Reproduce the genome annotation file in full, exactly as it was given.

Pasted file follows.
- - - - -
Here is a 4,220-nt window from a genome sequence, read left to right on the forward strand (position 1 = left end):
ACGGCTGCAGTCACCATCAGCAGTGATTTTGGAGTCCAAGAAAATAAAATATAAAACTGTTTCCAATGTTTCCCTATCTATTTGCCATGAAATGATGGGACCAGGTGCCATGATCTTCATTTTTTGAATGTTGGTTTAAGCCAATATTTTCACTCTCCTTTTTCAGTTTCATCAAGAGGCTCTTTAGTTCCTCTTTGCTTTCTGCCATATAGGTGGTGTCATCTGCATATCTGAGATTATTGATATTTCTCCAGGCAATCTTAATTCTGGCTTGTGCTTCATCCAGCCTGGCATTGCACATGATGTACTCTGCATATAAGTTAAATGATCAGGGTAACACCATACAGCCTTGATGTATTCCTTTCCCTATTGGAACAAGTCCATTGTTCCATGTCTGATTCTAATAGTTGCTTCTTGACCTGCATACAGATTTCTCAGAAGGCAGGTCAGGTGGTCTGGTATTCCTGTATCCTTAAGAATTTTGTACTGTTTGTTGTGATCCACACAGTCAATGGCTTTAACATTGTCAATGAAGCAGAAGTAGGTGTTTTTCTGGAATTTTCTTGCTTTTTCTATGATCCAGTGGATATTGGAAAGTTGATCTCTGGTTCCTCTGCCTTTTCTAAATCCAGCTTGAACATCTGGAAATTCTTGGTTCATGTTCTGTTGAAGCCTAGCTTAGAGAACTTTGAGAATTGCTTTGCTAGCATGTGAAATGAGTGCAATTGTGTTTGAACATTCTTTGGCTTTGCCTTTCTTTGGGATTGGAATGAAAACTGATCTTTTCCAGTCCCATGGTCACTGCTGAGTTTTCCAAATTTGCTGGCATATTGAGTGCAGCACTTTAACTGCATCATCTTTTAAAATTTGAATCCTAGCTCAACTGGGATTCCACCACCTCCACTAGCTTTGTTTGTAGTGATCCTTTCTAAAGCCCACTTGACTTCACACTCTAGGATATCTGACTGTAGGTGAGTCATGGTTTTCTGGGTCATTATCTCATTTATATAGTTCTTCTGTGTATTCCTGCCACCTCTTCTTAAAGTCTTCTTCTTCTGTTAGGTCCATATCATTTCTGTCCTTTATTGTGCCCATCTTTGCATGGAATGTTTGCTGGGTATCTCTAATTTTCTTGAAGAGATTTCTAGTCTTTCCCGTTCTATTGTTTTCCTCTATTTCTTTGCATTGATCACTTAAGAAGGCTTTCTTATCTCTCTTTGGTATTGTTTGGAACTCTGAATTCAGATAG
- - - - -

Here is a 4,220-nt window from a genome sequence, read left to right on the forward strand (position 1 = left end):
ACGGCTGCAGTCACCATCAGCAGTGATTTTGGAGTCCAAGAAAATAAAATATAAAACTGTTTCCAATGTTTCCCTATCTATTTGCCATGAAATGATGGGACCAGGTGCCATGATCTTCATTTTTTGAATGTTGGTTTAAGCCAATATTTTCACTCTCCTTTTTCAGTTTCATCAAGAGGCTCTTTAGTTCCTCTTTGCTTTCTGCCATATAGGTGGTGTCATCTGCATATCTGAGATTATTGATATTTCTCCAGGCAATCTTAATTCTGGCTTGTGCTTCATCCAGCCTGGCATTGCACATGATGTACTCTGCATATAAGTTAAATGATCAGGGTAACACCATACAGCCTTGATGTATTCCTTTCCCTATTGGAACAAGTCCATTGTTCCATGTCTGATTCTAATAGTTGCTTCTTGACCTGCATACAGATTTCTCAGAAGGCAGGTCAGGTGGTCTGGTATTCCTGTATCCTTAAGAATTTTGTACTGTTTGTTGTGATCCACACAGTCAATGGCTTTAACATTGTCAATGAAGCAGAAGTAGGTGTTTTTCTGGAATTTTCTTGCTTTTTCTATGATCCAGTGGATATTGGAAAGTTGATCTCTGGTTCCTCTGCCTTTTCTAAATCCAGCTTGAACATCTGGAAATTCTTGGTTCATGTTCTGTTGAAGCCTAGCTTAGAGAACTTTGAGAATTGCTTTGCTAGCATGTGAAATGAGTGCAATTGTGTTTGAACATTCTTTGGCTTTGCCTTTCTTTGGGATTGGAATGAAAACTGATCTTTTCCAGTCCCATGGTCACTGCTGAGTTTTCCAAATTTGCTGGCATATTGAGTGCAGCACTTTAACTGCATCATCTTTTAAAATTTGAATCCTAGCTCAACTGGGATTCCACCACCTCCACTAGCTTTGTTTGTAGTGATCCTTTCTAAAGCCCACTTGACTTCACACTCTAGGATATCTGACTGTAGGTGAGTCATGGTTTTCTGGGTCATTATCTCATTTATATAGTTCTTCTGTGTATTCCTGCCACCTCTTCTTAAAGTCTTCTTCTTCTGTTAGGTCCATATCATTTCTGTCCTTTATTGTGCCCATCTTTGCATGGAATGTTTGCTGGGTATCTCTAATTTTCTTGAAGAGATTTCTAGTCTTTCCCGTTCTATTGTTTTCCTCTATTTCTTTGCATTGATCACTTAAGAAGGCTTTCTTATCTCTCTTTGGTATTGTTTGGAACTCTGAATTCAGATAG